4 things hospitality businesses need to understand
Customers expect organisations to know them and companies who don’t know their customers will lose business. According to a recent American Express survey of 1,000 adults, 48% of millennials expect personalisation in their interactions with businesses, while 39% were most likely to go out of their way to use a customised offer.
The retail industry uses customer data very effectively and has seen happier customers who spend more as a result, but the hospitality industry has some way to go to catch up. Moreover, companies should also be using this information to make sure their business is on-track. Here are the four key things you, as a business, need to understand.
Understand who your customers are:
At the moment, the hospitality industry generally does not know who most of its customers are, or how best to contact them. Hospitality customers are, at most, faces in sandwich shops and coffee queues, or at the bar for drinks at the interval. It is hard to get reliable data from this kind of interaction.
Capturing and analysing consumer spending patterns is something that every company should be doing. You need to know what your customers are ordering, when, where, and how much. If you have online and mobile ordering channels, you will easily be able to capture this information and break it down to the individual or build up a general picture.
90% of us in the West have smartphones, which could be used to place and pay for an order. However, currently only 4% of hospitality businesses can take orders and money through this mobile channel. Operating through a mobile or online channel captures data instantly and gives businesses the ability to use this information in real-time. The data you gather needs to be based on actual, real-world transactions in order to be able to produce reports that are reliable and to be effective the analytics need to happen in real-time too.
Understand what your customers want:
The old adage that the best way to understand someone is to walk a mile in their shoes holds true for customer service. The best way to understand the customer’s frustrations and likely choices is to go through the same journey they do. Try out all the channels they use including any digital ones you might have available. Make sure that they are well-designed and simple to use.
Nowadays social media platforms like Twitter are key for measuring consumer sentiment as they are often the first place customers go to complain or make requests. However, nothing beats asking them what they think and want. Conducting regular surveys and inviting feedback may highlight parts of your business that you hadn’t thought about before.
Understand where your customers’ loyalties lie:
Once you know who your audience is, and what they want, you can build offerings to increase loyalty. Customers will only give out contact details freely if it helps them – for example to obtain discounts, as part of loyalty schemes, queue jumping etc.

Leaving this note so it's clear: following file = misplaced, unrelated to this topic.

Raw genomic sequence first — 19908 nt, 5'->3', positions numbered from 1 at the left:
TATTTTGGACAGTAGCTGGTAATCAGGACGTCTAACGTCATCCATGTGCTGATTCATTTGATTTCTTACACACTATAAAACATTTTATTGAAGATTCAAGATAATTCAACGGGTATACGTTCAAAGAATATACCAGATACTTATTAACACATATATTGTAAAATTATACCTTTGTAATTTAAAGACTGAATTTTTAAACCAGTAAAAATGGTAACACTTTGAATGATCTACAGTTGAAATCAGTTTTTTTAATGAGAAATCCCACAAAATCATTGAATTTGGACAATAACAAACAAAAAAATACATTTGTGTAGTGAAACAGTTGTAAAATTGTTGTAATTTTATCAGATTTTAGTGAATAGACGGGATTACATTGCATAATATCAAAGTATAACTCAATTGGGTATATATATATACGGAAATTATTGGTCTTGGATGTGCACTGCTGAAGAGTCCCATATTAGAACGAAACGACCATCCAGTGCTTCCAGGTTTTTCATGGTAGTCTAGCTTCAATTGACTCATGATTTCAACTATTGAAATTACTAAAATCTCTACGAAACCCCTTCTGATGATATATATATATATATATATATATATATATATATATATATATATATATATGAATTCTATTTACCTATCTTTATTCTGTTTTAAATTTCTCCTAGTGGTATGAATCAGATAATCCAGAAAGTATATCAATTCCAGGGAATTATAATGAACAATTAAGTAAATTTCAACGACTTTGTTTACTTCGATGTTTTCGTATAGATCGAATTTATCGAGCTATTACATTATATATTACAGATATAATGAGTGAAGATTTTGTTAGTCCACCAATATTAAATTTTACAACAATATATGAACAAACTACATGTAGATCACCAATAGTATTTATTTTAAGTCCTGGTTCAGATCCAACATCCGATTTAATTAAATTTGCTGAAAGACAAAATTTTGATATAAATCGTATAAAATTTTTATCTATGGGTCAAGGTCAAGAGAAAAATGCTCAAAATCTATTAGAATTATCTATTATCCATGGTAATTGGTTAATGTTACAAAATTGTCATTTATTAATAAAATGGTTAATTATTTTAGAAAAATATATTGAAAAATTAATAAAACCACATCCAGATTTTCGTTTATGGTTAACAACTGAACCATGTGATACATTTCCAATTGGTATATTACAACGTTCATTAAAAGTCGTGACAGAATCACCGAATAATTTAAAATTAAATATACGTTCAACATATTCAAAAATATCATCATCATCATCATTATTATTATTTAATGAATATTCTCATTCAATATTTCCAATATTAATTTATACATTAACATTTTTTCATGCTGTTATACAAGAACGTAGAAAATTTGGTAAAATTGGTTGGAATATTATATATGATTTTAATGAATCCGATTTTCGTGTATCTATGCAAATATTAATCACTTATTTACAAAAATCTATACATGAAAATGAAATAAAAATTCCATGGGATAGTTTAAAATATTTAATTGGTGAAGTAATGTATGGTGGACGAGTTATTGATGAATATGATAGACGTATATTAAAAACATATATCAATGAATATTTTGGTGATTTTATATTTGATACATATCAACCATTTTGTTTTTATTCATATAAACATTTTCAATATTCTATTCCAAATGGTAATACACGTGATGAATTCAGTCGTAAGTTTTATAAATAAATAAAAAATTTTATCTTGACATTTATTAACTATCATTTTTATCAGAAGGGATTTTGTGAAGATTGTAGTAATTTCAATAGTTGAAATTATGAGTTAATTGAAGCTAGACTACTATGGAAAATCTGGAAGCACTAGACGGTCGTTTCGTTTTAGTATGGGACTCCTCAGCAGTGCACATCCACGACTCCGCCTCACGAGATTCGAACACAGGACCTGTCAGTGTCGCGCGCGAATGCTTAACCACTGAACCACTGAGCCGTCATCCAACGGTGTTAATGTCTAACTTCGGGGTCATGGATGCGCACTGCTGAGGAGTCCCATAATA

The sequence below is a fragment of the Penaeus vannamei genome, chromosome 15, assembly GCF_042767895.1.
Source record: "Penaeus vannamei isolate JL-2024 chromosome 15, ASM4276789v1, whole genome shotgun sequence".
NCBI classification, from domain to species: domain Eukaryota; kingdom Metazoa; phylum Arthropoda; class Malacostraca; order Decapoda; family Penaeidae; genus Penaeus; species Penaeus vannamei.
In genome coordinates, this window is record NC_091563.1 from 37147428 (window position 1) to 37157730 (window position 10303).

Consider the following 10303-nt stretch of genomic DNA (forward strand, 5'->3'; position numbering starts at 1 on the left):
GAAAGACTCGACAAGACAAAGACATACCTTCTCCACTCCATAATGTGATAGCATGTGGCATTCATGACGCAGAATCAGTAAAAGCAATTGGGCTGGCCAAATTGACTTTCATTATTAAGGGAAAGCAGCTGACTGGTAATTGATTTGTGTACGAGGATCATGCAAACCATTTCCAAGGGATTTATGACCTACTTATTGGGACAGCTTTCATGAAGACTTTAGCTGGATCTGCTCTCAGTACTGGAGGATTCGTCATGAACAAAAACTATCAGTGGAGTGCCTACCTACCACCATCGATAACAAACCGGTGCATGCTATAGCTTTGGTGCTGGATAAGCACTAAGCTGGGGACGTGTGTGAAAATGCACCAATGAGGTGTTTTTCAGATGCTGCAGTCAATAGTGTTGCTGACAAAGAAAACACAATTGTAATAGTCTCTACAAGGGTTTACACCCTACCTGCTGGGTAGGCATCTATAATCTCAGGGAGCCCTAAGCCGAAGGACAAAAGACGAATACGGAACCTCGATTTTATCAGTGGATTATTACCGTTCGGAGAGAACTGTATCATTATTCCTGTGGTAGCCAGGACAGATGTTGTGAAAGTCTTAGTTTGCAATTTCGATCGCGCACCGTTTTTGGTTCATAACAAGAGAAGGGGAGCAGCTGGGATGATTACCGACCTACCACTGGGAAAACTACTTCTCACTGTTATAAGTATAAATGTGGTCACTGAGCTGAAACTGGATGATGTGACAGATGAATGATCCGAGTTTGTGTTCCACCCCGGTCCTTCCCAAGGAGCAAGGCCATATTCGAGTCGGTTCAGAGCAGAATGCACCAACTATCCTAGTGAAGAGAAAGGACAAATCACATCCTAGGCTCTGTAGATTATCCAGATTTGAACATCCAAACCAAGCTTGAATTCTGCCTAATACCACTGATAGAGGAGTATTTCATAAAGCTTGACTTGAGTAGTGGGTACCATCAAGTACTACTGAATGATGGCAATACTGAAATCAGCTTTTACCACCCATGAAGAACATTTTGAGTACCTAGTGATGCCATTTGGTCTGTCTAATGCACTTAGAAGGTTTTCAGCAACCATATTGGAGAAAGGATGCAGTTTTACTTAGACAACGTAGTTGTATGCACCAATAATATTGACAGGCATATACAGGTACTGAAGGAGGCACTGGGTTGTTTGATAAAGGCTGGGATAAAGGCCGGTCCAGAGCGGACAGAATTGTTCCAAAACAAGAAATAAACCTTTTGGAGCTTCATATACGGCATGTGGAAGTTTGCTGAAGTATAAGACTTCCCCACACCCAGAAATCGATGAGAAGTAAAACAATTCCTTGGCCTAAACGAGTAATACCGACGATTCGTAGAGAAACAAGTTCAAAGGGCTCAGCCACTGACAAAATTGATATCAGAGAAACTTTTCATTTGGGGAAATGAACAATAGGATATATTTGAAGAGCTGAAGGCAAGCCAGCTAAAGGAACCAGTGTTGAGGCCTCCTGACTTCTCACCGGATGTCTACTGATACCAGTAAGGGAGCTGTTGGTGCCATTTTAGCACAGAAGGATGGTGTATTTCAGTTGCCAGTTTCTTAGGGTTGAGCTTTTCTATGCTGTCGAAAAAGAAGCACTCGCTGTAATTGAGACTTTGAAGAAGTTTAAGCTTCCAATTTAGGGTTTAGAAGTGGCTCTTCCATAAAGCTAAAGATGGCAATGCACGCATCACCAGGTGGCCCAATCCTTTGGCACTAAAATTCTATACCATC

It is critical to truly understand your audience before attempting this because if you get it wrong, that can actively put off customers. For example, some might find a geo-locational voucher popping up on their phone for a nearby coffee shop helpful, while others might find it creepy.
However your customers like to be engaged with, make sure that the marketing is personalised and timely. Technology can help you do this, but only if you own the technology and therefore the customer data that comes with it.
The biggest value that understanding your customers can bring is enabling you to understand your own business better. Customer responsiveness is a clear competitive advantage. But too many hospitality businesses only get the customer information they need too late – if at all. How can you improve customer experience when you don’t even know who he or she is, or how often they visit?
We believe that it is only in real time that customer data brings real value to your business. You should enable and encourage customers to make online transactions, both via website and app, in order to see and know their purchases and preferences. Online pre-ordering means less queuing and you can speed up service. Keep your customers close to you, so that you understand who they are and grasp new trends faster. This will also mean you better understand how your business is evolving, or must evolve. For example, you will be able to understand much more clearly why some branches are spectacularly successful, while others may be inexplicably average.
Real-time customer data analysis works to everyone’s benefit and is relevant to the different levels within an organisation that will be using it. What the CEO needs from customer insight is different to the needs of the CFO, or a branch manager, or head of procurement, or a stock manager. Accurate and timely management information like this lets you ask all the right questions of the right people at the right time, which is the best way to get to the right answers.
In the end, the way to get to happier and higher-spending customers is to bring this all together – collecting and analysing customer data and following up with accurate and effective marketing.